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IdentifierCreatedClassificationOrigin
04ANKARA2667 2004-05-12 09:53:00 CONFIDENTIAL Embassy Ankara
Cable title:  

RULING AK PARTY, OPPOSITION CHP, AND WOMEN'S

Tags:   PGOV PREL PHUM TU 
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120953Z May 04
					  C O N F I D E N T I A L SECTION 01 OF 02 ANKARA 002667 

SIPDIS


DEPARTMENT FOR EUR/SE


E.O. 12958: DECL: 05/12/2009
TAGS: PGOV PREL PHUM TU
SUBJECT: RULING AK PARTY, OPPOSITION CHP, AND WOMEN'S
GROUPS GRAPPLE WITH GENDER EQUALITY


REF: ANKARA 2425


(U) Classified by Polcouns John Kunstadter; reasons 1.4 b and
d.




1. (U) Summary: MPs from ruling AK Party clashed with the
opposition CHP and women's rights advocates in debates over a
constitutional amendment on gender equality. Parliament
adopted an AKP measure with expanded language on the equal
rights of men and women, while rejecting a CHP proposal
supporting "temporary measures" to ensure equality. AKP's
opponents say the party's stand reflects a backward view of
the role of women in society; AKP MPs counter that the
proposed CHP language was inappropriate for the Constitution,
and accuse opponents of using the issue for political gain.
End Summary.




--------------------------


40 Women's Groups Attend Debate


--------------------------






2. (U) In parliamentary debates May 4 and 7, AKP MPs clashed
with CHP and women's rights organizations over what wording
should be added to strengthen Article 10 of the Constitution,
which, in its current form, states broadly that all
individuals are equal before the law without regard to
gender, language, race, political/philosophical beliefs, or
religion. The amendment to Article 10 is part of a broader
package of constitutional reforms (reftel) that Parliament
adopted May 7.




3. (U) The parliamentary Constitutional Committee April 30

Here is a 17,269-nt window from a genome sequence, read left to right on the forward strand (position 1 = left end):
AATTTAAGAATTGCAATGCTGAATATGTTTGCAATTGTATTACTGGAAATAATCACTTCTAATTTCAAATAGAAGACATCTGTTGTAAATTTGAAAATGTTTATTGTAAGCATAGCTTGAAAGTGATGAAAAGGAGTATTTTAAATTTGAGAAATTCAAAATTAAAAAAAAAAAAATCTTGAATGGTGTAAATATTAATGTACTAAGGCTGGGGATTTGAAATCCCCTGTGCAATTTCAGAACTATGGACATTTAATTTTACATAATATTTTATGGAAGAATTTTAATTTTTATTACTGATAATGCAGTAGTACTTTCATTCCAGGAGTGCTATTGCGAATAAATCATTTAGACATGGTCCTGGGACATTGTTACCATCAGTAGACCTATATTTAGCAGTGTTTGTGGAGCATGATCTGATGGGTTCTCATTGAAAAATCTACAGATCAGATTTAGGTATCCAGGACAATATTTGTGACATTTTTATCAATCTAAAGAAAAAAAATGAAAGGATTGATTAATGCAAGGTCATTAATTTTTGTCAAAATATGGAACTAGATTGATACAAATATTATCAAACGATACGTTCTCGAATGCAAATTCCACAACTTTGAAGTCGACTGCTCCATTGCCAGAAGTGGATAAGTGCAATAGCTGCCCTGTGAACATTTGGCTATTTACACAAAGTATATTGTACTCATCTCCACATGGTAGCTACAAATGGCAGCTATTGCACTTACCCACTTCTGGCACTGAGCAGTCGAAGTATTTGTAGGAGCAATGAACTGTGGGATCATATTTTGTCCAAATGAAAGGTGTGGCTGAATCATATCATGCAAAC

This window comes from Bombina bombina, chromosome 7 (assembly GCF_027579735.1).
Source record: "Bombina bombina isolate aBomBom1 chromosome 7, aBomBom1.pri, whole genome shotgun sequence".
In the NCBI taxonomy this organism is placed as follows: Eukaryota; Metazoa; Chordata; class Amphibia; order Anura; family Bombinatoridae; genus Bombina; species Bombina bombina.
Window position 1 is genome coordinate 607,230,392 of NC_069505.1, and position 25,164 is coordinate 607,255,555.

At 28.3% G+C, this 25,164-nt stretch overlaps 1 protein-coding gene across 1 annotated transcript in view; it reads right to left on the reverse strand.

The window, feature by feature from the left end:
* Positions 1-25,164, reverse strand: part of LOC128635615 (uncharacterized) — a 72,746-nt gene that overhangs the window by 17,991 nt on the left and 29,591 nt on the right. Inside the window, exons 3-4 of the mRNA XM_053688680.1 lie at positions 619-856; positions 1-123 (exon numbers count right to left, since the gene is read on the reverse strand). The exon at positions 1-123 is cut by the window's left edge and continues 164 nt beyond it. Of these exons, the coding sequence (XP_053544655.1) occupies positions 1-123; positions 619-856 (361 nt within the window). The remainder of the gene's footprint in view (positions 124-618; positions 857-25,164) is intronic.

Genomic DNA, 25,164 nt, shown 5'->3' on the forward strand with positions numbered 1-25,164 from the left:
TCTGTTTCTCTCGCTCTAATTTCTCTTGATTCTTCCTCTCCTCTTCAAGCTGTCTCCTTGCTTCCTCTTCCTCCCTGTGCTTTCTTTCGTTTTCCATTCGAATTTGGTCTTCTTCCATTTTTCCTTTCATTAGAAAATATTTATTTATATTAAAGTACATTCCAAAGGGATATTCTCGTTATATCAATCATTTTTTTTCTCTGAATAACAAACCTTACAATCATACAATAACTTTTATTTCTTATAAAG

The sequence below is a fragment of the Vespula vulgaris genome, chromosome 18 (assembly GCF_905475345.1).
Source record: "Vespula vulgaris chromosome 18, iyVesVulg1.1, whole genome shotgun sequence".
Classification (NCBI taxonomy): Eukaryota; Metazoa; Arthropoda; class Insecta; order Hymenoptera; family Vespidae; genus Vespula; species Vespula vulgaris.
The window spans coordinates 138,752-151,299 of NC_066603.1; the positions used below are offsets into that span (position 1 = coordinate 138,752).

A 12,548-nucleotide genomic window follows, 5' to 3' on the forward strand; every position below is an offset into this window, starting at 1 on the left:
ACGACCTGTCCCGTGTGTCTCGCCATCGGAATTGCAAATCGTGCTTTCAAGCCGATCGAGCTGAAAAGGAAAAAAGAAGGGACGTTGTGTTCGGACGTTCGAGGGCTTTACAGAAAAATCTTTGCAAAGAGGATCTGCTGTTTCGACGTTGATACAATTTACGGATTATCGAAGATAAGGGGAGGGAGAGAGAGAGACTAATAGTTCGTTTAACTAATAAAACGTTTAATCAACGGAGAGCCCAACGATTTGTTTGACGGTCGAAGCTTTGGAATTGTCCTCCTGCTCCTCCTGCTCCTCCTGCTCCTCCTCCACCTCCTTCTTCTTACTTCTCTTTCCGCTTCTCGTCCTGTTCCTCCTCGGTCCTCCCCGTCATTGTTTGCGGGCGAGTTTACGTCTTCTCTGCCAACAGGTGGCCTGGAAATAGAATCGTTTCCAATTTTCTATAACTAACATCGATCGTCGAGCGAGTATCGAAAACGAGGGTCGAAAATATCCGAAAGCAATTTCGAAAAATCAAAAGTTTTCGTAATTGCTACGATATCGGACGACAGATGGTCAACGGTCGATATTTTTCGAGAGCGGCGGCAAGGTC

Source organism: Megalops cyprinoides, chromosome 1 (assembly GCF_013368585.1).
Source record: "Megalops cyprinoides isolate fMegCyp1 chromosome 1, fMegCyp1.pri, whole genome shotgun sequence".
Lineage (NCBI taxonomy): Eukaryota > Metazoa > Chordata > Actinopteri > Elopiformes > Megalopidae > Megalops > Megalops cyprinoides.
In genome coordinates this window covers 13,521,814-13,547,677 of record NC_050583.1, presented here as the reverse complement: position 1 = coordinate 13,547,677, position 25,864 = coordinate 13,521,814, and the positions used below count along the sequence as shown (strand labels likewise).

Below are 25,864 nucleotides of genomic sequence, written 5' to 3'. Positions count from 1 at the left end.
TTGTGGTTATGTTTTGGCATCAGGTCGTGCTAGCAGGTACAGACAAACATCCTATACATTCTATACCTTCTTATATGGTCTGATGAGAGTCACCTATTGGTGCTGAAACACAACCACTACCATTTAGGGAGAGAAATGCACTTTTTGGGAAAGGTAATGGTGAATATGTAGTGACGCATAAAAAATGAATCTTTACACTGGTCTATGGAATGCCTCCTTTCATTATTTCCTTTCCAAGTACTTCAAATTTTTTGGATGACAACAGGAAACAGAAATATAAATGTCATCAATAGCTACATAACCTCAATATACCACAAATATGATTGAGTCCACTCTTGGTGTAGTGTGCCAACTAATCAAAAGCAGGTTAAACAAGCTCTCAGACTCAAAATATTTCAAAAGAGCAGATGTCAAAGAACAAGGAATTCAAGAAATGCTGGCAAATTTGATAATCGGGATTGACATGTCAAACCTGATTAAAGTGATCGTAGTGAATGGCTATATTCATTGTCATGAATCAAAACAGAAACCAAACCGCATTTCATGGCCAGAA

approved an amendment adding two sentences to Article 10:
"Men and women shall enjoy equal rights. The State has the
duty to ensure that this equality is put into practice."
However, when the constitutional package was debated in the
full Parliament May 4 and 7, CHP MPs, backed by
representatives of 40 women's organizations attending the
sessions, argued the amendments did not go far enough to
ensure gender equality. CHP proposed a further addition
stating that "temporary measures" adopted for the purpose of
ensuring gender equality "cannot be considered discrimination
or privilege," wording borrowed from the UN Convention on the
Elimination of All Forms of Discrimination Against Women.
However, AKP MPs rejected the CHP proposal and Parliament
adopted the version approved in committee.




--------------------------


Women's Groups Disappointed


--------------------------






4. (U) Nazik Isik, a member of both the Women's Solidarity
Foundation and CHP, and Halime Guner, president of the
elitist women's rights organization Flying Broom,
acknowledged to us that the adopted amendment is an
improvement, but averred that the proposed CHP language was
needed to ensure that the State takes an active role in
promoting gender equality. Isik said the biggest problem for
Turkish women is not the law itself, but how and whether the
law is implemented. By inserting a reference to "temporary
measures," Parliament could have made it clear that certain
actions are required to overcome the effects of past
discrimination. Isik opined that the specific "temporary
measures" required would vary. Quotas would be needed to
ensure women are appropriately represented in politics, while
in the private sector employers should be encouraged to favor
women when reviewing job applicants with equal qualifications.




--------------------------